Trenwick America Reinsurance Corp. v. IRC, Inc.
Issue Discussed: Rescission and Reformation
Submitted by Michele Jacobson, Julie Goldman
Date Promulgated: February 16, 2011
Trenwick America Reinsurance Corp. v. IRC, Inc., 764 F.Supp.2d 274 (D. Mass. 2011)
Court: United States District Court for the District of Massachusetts
Issue Decided: What are the elements of the claims of fraud and negligent misrepresentation? (Note: issues other than fraud/rescission were decided in this case as well)
To prove fraud, a plaintiff must show “(1) the defendant falsely represented or omitted a material fact, (2) with knowledge of the falsity, (3) with the purpose of inducing the plaintiffs to act, and (4) that the plaintiffs relied upon this representation to their detriment” (internal citations omitted). Plaintiffs must also show that “defendants had an actual intent to deceive” (internal citations omitted). There was insufficient evidence that the defendant intended to breach the agreement at the time he created it. Moreover, “knowledge of falsity” cannot be satisfied by a showing of “reckless disregard for truth” (internal citations omitted). The “key difference” between a claim for fraud and a claim for negligent misrepresentation is that negligent misrepresentation does not require an intent to deceive or actual notice that a statement is false. However, the plaintiff must show that the statement was false when made, and that the defendant could have learned of the falsity with reasonable care. Since the defendant did not intend for the company to breach the agreement at the outset or anticipate its insolvency, the plaintiff could not make out a claim for negligent misrepresentation.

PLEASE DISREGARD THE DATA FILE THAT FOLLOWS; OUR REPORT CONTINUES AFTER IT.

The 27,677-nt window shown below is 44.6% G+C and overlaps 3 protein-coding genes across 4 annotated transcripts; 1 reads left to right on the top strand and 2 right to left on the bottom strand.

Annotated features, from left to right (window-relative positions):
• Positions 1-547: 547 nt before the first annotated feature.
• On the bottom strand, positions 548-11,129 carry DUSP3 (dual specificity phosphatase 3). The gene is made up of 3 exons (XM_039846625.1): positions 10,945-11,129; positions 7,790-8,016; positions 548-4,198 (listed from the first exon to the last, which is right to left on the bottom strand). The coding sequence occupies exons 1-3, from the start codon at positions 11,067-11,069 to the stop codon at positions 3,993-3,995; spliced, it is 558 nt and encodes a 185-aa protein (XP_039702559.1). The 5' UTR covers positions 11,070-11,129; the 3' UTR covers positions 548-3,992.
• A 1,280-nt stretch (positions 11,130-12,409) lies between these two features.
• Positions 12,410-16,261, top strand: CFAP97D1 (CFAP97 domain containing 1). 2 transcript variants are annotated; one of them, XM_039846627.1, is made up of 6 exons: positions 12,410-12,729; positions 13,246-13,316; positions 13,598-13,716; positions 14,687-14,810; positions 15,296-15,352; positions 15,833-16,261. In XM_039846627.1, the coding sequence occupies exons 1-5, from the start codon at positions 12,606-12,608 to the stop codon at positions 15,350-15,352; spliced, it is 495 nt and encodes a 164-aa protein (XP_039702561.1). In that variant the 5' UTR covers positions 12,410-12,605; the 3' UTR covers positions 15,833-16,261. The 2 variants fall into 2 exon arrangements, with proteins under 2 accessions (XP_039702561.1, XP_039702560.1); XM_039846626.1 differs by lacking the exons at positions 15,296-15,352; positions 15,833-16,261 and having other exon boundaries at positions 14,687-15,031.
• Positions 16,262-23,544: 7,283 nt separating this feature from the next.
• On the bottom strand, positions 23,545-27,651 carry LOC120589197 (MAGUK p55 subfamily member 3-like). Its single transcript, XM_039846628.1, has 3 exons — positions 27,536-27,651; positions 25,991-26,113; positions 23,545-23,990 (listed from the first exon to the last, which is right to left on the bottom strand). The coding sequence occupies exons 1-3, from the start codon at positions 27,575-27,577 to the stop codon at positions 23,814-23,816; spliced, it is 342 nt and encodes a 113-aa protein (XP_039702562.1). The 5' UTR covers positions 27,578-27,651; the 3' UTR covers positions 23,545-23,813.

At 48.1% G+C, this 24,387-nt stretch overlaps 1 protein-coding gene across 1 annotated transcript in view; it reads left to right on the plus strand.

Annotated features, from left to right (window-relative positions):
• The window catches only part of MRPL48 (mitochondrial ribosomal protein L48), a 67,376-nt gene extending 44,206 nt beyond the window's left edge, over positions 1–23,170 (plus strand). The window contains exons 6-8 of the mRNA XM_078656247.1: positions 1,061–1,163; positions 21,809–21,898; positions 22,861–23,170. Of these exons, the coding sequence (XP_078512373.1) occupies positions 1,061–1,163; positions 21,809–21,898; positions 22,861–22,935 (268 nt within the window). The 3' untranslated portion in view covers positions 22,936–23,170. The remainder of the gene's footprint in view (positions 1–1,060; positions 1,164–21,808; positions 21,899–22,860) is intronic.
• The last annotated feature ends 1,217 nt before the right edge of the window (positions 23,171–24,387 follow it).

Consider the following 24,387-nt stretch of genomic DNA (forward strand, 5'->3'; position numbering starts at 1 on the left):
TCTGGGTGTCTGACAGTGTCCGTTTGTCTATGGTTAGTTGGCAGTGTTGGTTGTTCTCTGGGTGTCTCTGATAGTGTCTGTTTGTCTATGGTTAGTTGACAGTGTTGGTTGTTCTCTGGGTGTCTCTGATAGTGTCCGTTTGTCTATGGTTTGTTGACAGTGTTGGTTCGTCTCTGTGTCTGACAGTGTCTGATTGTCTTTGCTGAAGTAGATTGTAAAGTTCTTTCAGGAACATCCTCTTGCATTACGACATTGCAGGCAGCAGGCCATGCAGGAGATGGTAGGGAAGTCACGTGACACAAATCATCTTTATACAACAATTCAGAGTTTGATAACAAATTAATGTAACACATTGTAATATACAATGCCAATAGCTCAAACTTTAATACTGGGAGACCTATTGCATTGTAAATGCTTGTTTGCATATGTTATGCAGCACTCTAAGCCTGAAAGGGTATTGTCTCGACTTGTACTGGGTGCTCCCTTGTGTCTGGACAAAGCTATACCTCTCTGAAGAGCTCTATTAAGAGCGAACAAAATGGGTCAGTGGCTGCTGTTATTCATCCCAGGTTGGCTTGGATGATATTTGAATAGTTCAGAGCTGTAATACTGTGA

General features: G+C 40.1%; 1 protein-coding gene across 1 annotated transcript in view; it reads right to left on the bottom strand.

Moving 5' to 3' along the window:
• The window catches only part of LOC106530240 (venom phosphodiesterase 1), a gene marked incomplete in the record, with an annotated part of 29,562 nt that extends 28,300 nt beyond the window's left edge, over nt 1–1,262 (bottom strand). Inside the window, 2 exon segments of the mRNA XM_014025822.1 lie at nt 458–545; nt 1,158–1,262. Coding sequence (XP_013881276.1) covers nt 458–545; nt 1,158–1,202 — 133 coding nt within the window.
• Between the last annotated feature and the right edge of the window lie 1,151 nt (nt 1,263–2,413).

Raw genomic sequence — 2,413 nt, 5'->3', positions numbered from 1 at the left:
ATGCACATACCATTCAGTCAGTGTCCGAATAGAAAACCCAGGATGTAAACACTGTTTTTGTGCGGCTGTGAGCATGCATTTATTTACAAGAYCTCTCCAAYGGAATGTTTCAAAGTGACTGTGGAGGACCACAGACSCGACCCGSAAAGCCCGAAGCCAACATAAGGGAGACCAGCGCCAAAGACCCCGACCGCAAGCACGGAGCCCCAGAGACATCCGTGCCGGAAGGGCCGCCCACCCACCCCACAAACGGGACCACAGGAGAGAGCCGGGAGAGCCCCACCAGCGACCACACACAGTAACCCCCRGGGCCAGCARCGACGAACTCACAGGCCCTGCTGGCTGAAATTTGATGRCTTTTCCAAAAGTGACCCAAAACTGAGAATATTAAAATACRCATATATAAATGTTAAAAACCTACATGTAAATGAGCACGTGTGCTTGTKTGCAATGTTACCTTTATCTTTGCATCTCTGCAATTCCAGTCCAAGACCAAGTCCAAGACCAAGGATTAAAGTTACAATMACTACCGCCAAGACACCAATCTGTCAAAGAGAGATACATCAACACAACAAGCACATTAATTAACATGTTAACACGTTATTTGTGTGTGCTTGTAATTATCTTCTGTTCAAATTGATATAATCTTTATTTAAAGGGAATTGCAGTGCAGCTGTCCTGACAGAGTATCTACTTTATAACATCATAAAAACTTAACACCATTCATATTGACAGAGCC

To prove fraud, a party must not only meet the four elements set forth above, but must also show that the perpetrator of the alleged fraud intended to breach the agreement at the time it was entered into.